Prince Charles has visited residents and businesses affected by the recent flooding caused by Storm Dennis.
He met people in the town of Pontypridd, one of the areas in South Wales badly hit by this month’s severe weather, and spent time shaking hands and chatting with residents.
The prince later thanked emergency services personnel at the town’s municipal building.
It is estimated that 1,100 properties have been affected by flooding in the Rhondda Cynon Taf area.
The heir to the throne first visited a boutique shop owned by Emma Jamal, who showed him a line on the wall indicating how high the water level had been.
Mrs Jamal, 40, said she arrived at the shop – which she has owned for 12 years – at 6am on Sunday to find it “completely devastated”.
“Literally every piece of furniture, every piece of stock, has gone in the skip,” she said.
“Hundreds of thousands of pounds. It is gone. It has taken us years and years to build up the stock.”
The shop owner said she now “can’t sleep at night”.
Prince Charles asked aides to take Mrs Jamal’s details to see if she could be assisted.
The prince also heard how 50 residents from Trivallis housing association have needed temporary accommodation and will not be able to return to their homes for an estimated eight months.
Richard Oliver, 43, whose home was flooded in the early hours of Sunday, said: “He asked us how we were coping, if we had a cooker and if the toilet was working.
“We’ve lost the carpet but it’s the area around our house that has been really damaged. It is a bit of a war-zone up there at the moment.”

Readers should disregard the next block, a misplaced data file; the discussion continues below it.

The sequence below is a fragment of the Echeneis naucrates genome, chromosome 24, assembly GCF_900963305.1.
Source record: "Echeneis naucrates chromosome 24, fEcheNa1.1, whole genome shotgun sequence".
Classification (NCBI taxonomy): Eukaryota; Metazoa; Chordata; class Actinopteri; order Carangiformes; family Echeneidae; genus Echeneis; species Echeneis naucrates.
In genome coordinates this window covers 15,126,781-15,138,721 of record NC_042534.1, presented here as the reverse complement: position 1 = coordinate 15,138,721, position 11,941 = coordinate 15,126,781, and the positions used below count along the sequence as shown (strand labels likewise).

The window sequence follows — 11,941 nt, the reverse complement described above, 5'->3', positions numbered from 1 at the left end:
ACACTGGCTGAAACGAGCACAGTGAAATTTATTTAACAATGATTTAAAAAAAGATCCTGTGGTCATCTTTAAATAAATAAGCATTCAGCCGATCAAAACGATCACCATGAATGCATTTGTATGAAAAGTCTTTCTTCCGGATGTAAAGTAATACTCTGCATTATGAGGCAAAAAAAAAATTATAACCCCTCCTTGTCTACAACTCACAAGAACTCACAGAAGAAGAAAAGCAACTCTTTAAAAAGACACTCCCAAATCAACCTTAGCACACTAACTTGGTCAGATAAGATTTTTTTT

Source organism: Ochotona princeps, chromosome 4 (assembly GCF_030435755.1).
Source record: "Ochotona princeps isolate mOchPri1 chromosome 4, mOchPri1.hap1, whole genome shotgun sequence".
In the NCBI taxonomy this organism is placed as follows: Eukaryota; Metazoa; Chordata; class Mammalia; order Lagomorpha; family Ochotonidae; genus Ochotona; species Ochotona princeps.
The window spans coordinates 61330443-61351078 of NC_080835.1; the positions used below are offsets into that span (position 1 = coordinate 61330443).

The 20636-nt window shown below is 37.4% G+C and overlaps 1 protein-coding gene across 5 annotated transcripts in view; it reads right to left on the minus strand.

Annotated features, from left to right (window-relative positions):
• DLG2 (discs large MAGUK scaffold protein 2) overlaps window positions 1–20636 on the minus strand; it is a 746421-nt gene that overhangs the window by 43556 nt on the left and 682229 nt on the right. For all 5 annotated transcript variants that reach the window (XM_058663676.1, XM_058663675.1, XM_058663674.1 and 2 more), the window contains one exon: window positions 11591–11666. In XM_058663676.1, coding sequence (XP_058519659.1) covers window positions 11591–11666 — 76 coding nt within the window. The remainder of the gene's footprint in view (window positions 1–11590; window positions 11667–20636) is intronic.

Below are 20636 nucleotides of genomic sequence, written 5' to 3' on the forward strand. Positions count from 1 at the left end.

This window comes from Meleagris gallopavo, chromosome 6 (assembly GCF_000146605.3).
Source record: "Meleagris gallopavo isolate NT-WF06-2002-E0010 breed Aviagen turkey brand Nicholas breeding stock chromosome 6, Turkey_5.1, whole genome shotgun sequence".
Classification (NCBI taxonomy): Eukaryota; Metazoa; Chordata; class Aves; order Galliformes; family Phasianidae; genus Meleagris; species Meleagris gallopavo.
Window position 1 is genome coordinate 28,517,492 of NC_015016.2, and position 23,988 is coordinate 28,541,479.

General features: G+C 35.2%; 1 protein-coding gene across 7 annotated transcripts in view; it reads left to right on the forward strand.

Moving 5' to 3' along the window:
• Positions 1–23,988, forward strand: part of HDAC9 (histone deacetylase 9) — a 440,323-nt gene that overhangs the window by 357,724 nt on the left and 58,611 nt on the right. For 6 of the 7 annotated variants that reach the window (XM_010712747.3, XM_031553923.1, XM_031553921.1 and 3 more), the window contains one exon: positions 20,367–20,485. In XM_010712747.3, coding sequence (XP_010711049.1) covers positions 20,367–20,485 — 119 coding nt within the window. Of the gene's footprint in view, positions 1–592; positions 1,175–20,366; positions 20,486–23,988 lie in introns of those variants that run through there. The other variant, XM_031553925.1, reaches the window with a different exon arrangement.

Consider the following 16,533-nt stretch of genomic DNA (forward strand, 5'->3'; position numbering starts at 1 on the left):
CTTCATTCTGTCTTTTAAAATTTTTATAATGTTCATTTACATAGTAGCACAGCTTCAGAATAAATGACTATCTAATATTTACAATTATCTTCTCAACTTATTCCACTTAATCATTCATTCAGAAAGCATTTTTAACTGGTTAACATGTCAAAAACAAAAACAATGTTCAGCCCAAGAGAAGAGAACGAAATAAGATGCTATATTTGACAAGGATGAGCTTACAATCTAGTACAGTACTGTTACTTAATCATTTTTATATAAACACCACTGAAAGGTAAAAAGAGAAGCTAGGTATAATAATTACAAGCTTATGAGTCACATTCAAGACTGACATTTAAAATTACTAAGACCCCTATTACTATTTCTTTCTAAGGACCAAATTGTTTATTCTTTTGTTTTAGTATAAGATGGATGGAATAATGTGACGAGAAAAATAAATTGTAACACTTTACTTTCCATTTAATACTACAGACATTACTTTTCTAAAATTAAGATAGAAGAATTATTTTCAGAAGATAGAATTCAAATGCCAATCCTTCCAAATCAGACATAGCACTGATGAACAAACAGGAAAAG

Andrew Morgan, the leader of Rhondda Cynon Taf County Borough Council, said everyone was “pleased” to see the Prince of Wales.
“I think it is a bit of positivity in the town in what has been the worst week in decades.”
Large parts of Wales – along with the Midlands – are continuing to battle extensive flooding.
Massive clear-up operations are under way in areas where water levels have fallen.
The Environment Agency (EA) has warned heavy rain over the weekend could cause more flooding misery, with the downpours set to continue into next week.
It said further heavy rain on Saturday and Sunday could cause more flooding in parts of the North and the Midlands.
A spokesperson said “ongoing river flooding remains probable for the River Severn on Monday and Tuesday”.
This weekend will be the third in a row marred by stormy weather and high river levels.
The Prince of Wales’ visit comes as the prime minister came under fire for not visiting flood-hit areas.
On Thursday, Labour leader Jeremy Corbyn told Boris Johnson: “Go and talk to them”.
Mr Corbyn was speaking during a visit to South Wales.
“Sadly, I’m not surprised but I do think that it’s the duty of the prime minister to be there in places where there are difficulties, whether there is an election or not,” he said.
“And I’ve come today, not to interfere with any recovery work, but just to listen to people and hear their experiences, and it’s heart-breaking.”
Environment Secretary George Eustice said the Labour leader’s comments were an attempt to “politicise the floods”.
On Sky News’ Kay Burley@Breakfast show, business minister Nadhim Zahawi said: “What’s more important – action or just simply having a media photo opp?
“What’s better? It’s much better for the prime minister to keep his ministers focused on delivery, rather than a media photo opp.”
Caroline Douglass, the EA’s director of incident management, said: “Flooding has a long lasting and devastating impact on people’s lives, and our thoughts remain with all those who have been flooded and continue to feel the impacts of the persistent wet weather.”
There are currently two severe flood warnings in place across England, meaning an immediate risk to life.
There are a further 67 flood warnings and 149 flood alerts.
In Wales, there is one flood warning and four flood alerts.
Ms Douglass said: “With the effects of climate change, we need to prepare for more frequent periods of extreme weather like this.
“People need to be aware of their flood risk, sign up to flood warnings, make a flood plan and not to drive or walk through floodwater.”